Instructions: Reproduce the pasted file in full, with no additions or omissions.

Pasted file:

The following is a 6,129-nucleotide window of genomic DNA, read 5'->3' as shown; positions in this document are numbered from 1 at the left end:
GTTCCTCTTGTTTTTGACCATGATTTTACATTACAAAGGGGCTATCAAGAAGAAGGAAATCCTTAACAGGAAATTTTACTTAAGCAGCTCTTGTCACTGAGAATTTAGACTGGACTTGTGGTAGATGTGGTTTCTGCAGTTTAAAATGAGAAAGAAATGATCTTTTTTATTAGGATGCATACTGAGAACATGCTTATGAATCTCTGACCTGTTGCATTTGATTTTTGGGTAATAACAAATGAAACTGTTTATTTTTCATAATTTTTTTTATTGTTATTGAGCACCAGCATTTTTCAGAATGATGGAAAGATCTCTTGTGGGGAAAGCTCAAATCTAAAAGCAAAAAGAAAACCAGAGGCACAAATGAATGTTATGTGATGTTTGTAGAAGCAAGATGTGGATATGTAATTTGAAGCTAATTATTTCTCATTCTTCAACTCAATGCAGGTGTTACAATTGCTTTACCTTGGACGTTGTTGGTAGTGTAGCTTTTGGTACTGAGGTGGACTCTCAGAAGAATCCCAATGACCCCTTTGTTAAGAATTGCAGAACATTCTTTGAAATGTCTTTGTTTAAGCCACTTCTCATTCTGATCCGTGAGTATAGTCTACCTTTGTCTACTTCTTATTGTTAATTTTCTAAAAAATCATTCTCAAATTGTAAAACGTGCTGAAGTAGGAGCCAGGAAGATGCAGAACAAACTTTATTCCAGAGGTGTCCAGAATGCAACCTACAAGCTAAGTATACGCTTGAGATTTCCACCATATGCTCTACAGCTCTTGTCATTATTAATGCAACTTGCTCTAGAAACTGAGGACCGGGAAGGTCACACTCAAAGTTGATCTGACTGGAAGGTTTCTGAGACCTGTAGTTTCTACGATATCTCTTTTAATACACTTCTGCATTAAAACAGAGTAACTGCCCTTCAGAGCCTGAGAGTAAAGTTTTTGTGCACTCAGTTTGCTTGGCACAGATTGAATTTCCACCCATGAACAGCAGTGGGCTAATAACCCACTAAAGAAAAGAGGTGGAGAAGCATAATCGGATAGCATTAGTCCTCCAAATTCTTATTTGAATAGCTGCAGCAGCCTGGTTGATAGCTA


The following is a 6,129-nucleotide window of genomic DNA, read 5'->3' as shown; positions in this document are numbered from 1 at the left end:
GTTCCTCTTGTTTTTGACCATGATTTTACATTACAAAGGGGCTATCAAGAAGAAGGAAATCCTTAACAGGAAATTTTACTTAAGCAGCTCTTGTCACTGAGAATTTAGACTGGACTTGTGGTAGATGTGGTTTCTGCAGTTTAAAATGAGAAAGAAATGATCTTTTTTATTAGGATGCATACTGAGAACATGCTTATGAATCTCTGACCTGTTGCATTTGATTTTTGGGTAATAACAAATGAAACTGTTTATTTTTCATAATTTTTTTTATTGTTATTGAGCACCAGCATTTTTCAGAATGATGGAAAGATCTCTTGTGGGGAAAGCTCAAATCTAAAAGCAAAAAGAAAACCAGAGGCACAAATGAATGTTATGTGATGTTTGTAGAAGCAAGATGTGGATATGTAATTTGAAGCTAATTATTTCTCATTCTTCAACTCAATGCAGGTGTTACAATTGCTTTACCTTGGACGTTGTTGGTAGTGTAGCTTTTGGTACTGAGGTGGACTCTCAGAAGAATCCCAATGACCCCTTTGTTAAGAATTGCAGAACATTCTTTGAAATGTCTTTGTTTAAGCCACTTCTCATTCTGATCCGTGAGTATAGTCTACCTTTGTCTACTTCTTATTGTTAATTTTCTAAAAAATCATTCTCAAATTGTAAAACGTGCTGAAGTAGGAGCCAGGAAGATGCAGAACAAACTTTATTCCAGAGGTGTCCAGAATGCAACCTACAAGCTAAGTATACGCTTGAGATTTCCACCATATGCTCTACAGCTCTTGTCATTATTAATGCAACTTGCTCTAGAAACTGAGGACCGGGAAGGTCACACTCAAAGTTGATCTGACTGGAAGGTTTCTGAGACCTGTAGTTTCTACGATATCTCTTTTAATACACTTCTGCATTAAAACAGAGTAACTGCCCTTCAGAGCCTGAGAGTAAAGTTTTTGTGCACTCAGTTTGCTTGGCACAGATTGAATTTCCACCCATGAACAGCAGTGGGCTAATAACCCACTAAAGAAAAGAGGTGGAGAAGCATAATCGGATAGCATTAGTCCTCCAAATTCTTATTTGAATAGCTGCAGCAGCCTGGTTGATAGCTA